What is arthritis?


he most common form of arthritis is osteoarthritis also called degenerative joint disease (DJD). It can affect any breed and is usually due to old age and general wear and tear on joints.  However arthritis can also be seen in younger animals as result of trauma, surgery, infection, cancer or cartilage growth abnormalities. Arthritis affects up to 1 in 5 dogs in their lifetime. It also affects many cats. 

You can see in this basic diagram that in a joint with arthritis there are several changes including more joint fluid between the 2 bones and a thickening of the joint capsule which may be seen as swelling.  The cartilage on the end of the bone is irregular rather than smooth and may leave bone exposed which is painful.


The symptoms of arthritis are varied and initially often mild.

  • often stiffness after rest especially after a particularly active day
  • may progress to stiffness every day
  • decline in mobility
  • trouble toileting and grooming
  • take longer or have difficulty getting up from their bed
  • trouble getting into and out of the car
  • limping or favouring one leg
  • irritability or behavioural changes which you may not have attributed to painful joints
  • reduced appetite
  • loss of interest in games and chasing balls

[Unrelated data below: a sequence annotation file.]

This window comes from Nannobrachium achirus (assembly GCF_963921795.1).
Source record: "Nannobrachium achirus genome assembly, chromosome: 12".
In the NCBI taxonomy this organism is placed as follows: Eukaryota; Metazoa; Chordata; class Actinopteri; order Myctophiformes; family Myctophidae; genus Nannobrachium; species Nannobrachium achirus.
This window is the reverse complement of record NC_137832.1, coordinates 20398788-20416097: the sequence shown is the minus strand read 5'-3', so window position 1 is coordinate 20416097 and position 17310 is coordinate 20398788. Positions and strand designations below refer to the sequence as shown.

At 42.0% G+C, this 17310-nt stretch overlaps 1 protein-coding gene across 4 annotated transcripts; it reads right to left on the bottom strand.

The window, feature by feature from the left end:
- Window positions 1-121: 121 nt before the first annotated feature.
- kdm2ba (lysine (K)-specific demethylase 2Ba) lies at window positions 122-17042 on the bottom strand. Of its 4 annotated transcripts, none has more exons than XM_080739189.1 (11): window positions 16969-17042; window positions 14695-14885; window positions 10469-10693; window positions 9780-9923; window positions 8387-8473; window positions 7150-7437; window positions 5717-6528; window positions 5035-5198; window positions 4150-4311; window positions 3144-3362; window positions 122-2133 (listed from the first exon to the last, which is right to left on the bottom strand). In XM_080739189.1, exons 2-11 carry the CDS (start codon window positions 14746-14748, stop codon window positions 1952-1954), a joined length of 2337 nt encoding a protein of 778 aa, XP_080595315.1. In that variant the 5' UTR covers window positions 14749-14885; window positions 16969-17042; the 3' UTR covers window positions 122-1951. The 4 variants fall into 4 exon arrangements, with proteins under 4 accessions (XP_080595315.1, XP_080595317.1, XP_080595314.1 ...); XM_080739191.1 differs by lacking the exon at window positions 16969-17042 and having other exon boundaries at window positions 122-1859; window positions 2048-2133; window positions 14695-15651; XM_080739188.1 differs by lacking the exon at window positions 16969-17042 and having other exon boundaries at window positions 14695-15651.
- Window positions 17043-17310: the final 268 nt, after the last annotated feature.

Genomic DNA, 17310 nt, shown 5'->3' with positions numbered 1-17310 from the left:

rthritis cannot be reversed or cured. After a full clinical examination including palpation of joints a vet may diagnose arthritis via x-ray under sedation. However in the early stages of arthritis some animals display clinical signs before any changes can be seen on x-ray. X-rays give us some information on the location and severity of arthritic changes and also to try to rule out other causes of lameness such as bone tumours or cysts. They allow us to give some indication of prognosis for treatment.


There are several ways in which we can manage arthritic pets.

  • Weight management is the first and most important tool.
  • Pain relief – we can substantially improve a dogs life by alleviating pain with medications such as NSAIDs or cortisone.
  • Injectable chondroprotective agents which help improve the health of the joint and cartilage eg Cartrophen, Pentosan, Zydax
  • Food supplements such as glucosamine, chondroitin, green lipped mussel, shark cartilage may also reduce the inflammation and pain in these joints. Some foods have these products added for ease.
  • Swimming is a great form of exercise for animals with arthritis and may help them to lose weight.
  • Manage lifestyle such as reducing jarring activity such as chasing balls and jumping but still encouraging regular, gentle exercise.
In the slide show here you can see a smashing Dr Chris Gleeson during the Canine Hydrotherapy Course in the UK which he undertook a few years ago.  As you can see even dogs who are nervous around water get used to it and even enjoy swimming. Some need a life jacket depending on their abilities and injuries.

At Bayside Mobile Vet we recently posted a YouTube video on arthritis. Our patient Cooper displays some of the common symptoms of arthritis.

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